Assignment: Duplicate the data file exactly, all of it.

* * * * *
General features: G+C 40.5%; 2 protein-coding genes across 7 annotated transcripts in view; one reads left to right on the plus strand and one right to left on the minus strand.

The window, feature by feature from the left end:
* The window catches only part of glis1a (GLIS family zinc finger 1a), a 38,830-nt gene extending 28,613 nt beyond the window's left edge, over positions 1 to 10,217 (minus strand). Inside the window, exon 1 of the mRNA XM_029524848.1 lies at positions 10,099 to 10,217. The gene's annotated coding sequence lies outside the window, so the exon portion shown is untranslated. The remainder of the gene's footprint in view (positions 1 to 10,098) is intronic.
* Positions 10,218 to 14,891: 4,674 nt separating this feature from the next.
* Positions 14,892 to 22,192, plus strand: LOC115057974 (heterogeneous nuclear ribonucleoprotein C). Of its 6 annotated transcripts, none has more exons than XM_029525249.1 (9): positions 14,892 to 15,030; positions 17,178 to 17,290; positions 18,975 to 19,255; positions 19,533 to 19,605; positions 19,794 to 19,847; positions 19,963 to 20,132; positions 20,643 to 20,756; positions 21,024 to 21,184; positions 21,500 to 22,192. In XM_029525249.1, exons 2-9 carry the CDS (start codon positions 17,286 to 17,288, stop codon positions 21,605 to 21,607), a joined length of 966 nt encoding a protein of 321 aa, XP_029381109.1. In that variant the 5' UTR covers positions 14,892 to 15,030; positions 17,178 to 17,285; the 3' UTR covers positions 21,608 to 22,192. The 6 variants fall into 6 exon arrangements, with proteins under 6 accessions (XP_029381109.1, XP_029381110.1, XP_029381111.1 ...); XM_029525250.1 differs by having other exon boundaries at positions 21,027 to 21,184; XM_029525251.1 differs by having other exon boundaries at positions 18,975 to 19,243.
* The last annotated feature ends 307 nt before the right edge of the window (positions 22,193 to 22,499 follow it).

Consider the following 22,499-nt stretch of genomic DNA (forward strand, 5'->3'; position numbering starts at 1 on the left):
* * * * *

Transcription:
General features: G+C 40.5%; 2 protein-coding genes across 7 annotated transcripts in view; one reads left to right on the plus strand and one right to left on the minus strand.

The window, feature by feature from the left end:
* The window catches only part of glis1a (GLIS family zinc finger 1a), a 38,830-nt gene extending 28,613 nt beyond the window's left edge, over positions 1 to 10,217 (minus strand). Inside the window, exon 1 of the mRNA XM_029524848.1 lies at positions 10,099 to 10,217. The gene's annotated coding sequence lies outside the window, so the exon portion shown is untranslated. The remainder of the gene's footprint in view (positions 1 to 10,098) is intronic.
* Positions 10,218 to 14,891: 4,674 nt separating this feature from the next.
* Positions 14,892 to 22,192, plus strand: LOC115057974 (heterogeneous nuclear ribonucleoprotein C). Of its 6 annotated transcripts, none has more exons than XM_029525249.1 (9): positions 14,892 to 15,030; positions 17,178 to 17,290; positions 18,975 to 19,255; positions 19,533 to 19,605; positions 19,794 to 19,847; positions 19,963 to 20,132; positions 20,643 to 20,756; positions 21,024 to 21,184; positions 21,500 to 22,192. In XM_029525249.1, exons 2-9 carry the CDS (start codon positions 17,286 to 17,288, stop codon positions 21,605 to 21,607), a joined length of 966 nt encoding a protein of 321 aa, XP_029381109.1. In that variant the 5' UTR covers positions 14,892 to 15,030; positions 17,178 to 17,285; the 3' UTR covers positions 21,608 to 22,192. The 6 variants fall into 6 exon arrangements, with proteins under 6 accessions (XP_029381109.1, XP_029381110.1, XP_029381111.1 ...); XM_029525250.1 differs by having other exon boundaries at positions 21,027 to 21,184; XM_029525251.1 differs by having other exon boundaries at positions 18,975 to 19,243.
* The last annotated feature ends 307 nt before the right edge of the window (positions 22,193 to 22,499 follow it).

Consider the following 22,499-nt stretch of genomic DNA (forward strand, 5'->3'; position numbering starts at 1 on the left):